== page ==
Written 3/16/2020, published today
A program that transforms the negative impacts of criminal punishment, the Bard Prison Initiative (BPI), provides incarcerated individuals higher education opportunities that culminate into degrees from Bard College. As Max Kenner, the executive director of BPI, describes it, the crisis of mass incarceration is the central part of the story of our generation. Hence, building an educational program to distribute education with equity is the most radical way to address this issue. Kenner started the BPI program approximately 20 years ago with several other undergraduate students at Bard College in New York. The admissions process for the program is competitive and applicants are required to have a high school
diploma and write an essay. One of the key advantages is that they do not review the students’ institutional or educational records. “Overwhelmingly, our students are first generation college students,” Kenner said. “Most were
arrested as young people and most did not have a high school diploma when they went to prison,” he added. Kenner mentioned that the success of the program is evident. Students who graduate from BPI and complete their
sentences in prison have gone on to graduate programs in ivy league institutions such as Yale and Columbia University. They have also furthered their careers to represent former incarcerated individuals and are working to develop similar programs throughout the country. Additionally, many of them are working at the advocacy level with local and state
While the BPI program began in New York, Kenner’s team has done collaborative work to assist with similar programs in other states. The overall goal is to increase the number of programs that provide educational opportunities to incarcerated individuals. Sebastian Yoon graduated with a Bachelor of Arts degree in Social Studies in January 2017 and was released from prison in March 2019. During the two years, in between, he continued courses at BPI to stay engaged. He is now working as a Program Specialist in the Democracy Team at the Open Society Foundations. Yoon was incarcerated when he was 16 years old and rotated through different maximum-security prisons. “All I was doing was sleeping, mopping floors, and going to the gym. At the same time, my peers were outside the prison system going to college,” he said. That’s when he decided to join BPI.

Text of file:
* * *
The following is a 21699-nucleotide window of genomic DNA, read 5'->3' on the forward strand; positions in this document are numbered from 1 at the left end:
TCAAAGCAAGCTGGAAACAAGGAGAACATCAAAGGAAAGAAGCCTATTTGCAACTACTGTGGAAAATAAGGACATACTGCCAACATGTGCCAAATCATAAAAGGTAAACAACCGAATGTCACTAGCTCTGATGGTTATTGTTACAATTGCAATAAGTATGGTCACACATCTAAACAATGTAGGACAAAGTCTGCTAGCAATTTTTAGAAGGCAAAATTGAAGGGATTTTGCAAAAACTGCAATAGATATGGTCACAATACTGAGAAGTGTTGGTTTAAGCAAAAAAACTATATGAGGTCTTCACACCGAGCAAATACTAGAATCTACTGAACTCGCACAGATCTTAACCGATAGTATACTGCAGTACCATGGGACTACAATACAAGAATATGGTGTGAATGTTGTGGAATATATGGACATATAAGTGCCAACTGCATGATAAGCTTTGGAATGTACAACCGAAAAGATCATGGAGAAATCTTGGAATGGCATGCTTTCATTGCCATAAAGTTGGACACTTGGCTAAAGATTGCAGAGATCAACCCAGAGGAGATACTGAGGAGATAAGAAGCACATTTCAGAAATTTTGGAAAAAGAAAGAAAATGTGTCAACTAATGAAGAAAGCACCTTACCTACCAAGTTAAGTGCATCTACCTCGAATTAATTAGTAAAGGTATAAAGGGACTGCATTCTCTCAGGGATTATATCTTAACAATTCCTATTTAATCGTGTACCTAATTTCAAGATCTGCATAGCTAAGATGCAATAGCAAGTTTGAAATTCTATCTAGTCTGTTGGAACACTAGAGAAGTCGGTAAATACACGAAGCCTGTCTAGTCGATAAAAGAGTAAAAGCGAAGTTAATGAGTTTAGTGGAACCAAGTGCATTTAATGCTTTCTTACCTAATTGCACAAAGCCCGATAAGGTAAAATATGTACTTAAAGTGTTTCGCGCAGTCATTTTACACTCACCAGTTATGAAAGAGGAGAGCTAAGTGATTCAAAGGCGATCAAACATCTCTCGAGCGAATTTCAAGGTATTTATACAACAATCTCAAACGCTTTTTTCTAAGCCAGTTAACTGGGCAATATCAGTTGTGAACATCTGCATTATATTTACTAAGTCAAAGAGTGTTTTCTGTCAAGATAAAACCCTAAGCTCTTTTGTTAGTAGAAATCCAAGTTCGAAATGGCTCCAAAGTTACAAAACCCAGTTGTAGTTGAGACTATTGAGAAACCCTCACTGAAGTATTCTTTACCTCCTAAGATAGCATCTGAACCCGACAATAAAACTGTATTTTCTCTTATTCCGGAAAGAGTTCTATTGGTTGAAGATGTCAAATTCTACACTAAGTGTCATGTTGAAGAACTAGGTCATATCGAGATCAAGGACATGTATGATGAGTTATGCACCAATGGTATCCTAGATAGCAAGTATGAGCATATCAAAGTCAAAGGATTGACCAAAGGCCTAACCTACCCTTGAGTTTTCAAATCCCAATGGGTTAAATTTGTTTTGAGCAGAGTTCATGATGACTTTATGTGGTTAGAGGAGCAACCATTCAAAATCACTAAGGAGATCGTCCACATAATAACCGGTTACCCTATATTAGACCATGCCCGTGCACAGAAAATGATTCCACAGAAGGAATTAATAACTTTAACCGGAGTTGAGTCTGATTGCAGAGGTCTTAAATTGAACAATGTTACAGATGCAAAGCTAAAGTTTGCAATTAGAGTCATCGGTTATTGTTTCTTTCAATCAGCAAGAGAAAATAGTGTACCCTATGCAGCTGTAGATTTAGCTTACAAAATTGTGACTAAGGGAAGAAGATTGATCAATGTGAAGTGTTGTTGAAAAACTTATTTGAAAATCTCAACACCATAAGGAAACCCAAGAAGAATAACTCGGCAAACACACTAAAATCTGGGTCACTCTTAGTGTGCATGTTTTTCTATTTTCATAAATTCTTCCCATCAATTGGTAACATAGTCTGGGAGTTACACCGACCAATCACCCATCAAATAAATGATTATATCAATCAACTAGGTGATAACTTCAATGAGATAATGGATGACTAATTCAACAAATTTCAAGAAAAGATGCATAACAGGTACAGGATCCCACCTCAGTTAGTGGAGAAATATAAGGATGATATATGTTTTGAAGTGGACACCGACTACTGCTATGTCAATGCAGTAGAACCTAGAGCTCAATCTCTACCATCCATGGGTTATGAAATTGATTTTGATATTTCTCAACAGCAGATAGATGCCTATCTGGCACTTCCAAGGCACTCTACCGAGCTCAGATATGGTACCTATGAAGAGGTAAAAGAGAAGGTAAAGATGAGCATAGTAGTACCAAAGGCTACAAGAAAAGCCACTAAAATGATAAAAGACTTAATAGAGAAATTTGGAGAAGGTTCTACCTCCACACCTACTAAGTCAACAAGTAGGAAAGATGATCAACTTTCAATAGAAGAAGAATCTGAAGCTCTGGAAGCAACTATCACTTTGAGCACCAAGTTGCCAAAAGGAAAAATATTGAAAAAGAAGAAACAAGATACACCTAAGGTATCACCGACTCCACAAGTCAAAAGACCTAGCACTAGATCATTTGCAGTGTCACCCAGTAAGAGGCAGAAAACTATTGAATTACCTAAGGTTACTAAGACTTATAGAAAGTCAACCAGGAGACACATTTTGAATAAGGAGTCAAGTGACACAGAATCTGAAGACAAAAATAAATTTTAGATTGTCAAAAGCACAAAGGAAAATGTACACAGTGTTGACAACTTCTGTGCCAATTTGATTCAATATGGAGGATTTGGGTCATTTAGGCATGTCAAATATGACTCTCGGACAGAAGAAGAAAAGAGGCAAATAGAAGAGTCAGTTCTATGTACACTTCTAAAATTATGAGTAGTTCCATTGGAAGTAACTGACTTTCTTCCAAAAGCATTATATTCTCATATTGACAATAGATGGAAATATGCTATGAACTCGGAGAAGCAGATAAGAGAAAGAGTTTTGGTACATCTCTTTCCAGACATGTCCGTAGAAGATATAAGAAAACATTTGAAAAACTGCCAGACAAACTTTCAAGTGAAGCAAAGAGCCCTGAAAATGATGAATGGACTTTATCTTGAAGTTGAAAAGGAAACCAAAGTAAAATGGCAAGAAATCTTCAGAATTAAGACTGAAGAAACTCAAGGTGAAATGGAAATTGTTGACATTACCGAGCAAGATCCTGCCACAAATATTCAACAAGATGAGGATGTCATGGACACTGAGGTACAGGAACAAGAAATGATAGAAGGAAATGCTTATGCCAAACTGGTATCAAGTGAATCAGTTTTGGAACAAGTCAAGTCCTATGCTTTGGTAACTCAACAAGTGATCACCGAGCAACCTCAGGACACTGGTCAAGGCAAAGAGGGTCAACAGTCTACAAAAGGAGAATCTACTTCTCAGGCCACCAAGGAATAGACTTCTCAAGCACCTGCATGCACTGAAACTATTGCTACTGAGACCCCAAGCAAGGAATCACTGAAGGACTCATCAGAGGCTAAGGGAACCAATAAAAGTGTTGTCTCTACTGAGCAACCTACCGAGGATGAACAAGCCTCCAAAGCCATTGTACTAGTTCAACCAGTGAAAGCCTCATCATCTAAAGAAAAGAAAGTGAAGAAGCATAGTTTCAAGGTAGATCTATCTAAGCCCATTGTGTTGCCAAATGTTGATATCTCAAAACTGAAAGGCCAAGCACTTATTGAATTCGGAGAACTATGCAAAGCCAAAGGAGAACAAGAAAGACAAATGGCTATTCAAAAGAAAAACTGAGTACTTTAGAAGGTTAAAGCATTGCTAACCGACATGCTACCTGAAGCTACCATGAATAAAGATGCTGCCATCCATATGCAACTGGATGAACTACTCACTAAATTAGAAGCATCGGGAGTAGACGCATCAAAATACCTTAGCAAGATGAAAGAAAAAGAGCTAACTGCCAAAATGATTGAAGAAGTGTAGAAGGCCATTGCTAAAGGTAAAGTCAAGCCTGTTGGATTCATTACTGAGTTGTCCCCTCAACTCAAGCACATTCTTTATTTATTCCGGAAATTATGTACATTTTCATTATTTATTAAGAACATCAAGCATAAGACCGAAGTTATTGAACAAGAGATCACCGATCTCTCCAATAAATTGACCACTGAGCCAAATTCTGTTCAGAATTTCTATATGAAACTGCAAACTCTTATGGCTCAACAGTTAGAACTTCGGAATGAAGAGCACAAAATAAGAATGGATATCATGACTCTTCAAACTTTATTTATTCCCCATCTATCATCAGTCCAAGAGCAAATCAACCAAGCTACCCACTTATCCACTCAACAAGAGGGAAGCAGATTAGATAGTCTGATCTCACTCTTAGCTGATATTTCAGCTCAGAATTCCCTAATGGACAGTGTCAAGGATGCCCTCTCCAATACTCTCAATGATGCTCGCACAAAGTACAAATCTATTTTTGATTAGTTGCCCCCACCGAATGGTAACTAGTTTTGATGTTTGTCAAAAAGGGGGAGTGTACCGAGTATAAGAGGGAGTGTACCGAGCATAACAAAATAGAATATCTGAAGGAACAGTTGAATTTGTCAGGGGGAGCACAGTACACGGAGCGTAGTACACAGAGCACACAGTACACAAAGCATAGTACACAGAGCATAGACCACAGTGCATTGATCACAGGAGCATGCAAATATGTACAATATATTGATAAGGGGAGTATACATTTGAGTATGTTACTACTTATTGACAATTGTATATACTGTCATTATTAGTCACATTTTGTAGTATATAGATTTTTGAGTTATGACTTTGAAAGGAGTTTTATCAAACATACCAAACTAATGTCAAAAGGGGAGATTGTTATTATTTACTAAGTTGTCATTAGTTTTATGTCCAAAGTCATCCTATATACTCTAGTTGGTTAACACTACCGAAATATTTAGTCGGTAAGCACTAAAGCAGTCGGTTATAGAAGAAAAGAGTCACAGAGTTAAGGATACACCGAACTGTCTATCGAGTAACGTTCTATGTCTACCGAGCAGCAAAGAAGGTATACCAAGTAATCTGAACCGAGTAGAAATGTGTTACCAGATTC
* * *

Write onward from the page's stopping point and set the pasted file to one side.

While there were many challenges during the BPI program Yoon stated, the benefits are vast for those with a higher education. According to Yoon, the education at BPI is unique because there is an emphasis on human dialogue to supplement critical thinking. He stated, “We learn about others and their opinion and how to respect those differences in opinions.” According to Yoon, one of his favorite classes was Cosmopolitanism, a class which challenges students to think outside the box when defining citizenship and the rights and responsibilities of a citizen. “Professor Dixon who taught the class encouraged us to identify commonalities between us rather than differences so we can make the world a better place for everyone,” said Yoon.
“At BPI, you’re a student for life,” said Giovannie Hernandez who graduated in 2013 with an Associates degree in liberal arts and now pursuing a bachelor’s degree. He is now employed at The Code Cooperative as their Development Manager and has been working there for several months.
“A good friend of mine encouraged me to join BPI and I am so glad he did,” Hernandez said. He hopes that state and federal laws will be amended in the future to allow for greater access to higher education for people in prison. Currently, Congress has banned individuals in state or federal prisons from receiving a Pell Grant. “It will encourage a lot of young
prisoners if such regulations change as financial aid is vital to obtaining a reasonable college education,” Hernandez added.
According to a 2018 publication by the Bureau of Justice Statistics, 68% of released prisoners are arrested within 3 years, 79% are arrested within 6 years, and 83% are arrested within 9 years. In contrast, 97.5% of the BPI graduates who leave prison never go back. After returning home, BPI graduates become taxpaying and contributing citizens of the society.
Additionally, they are involved in their local communities by serving as role models to young people.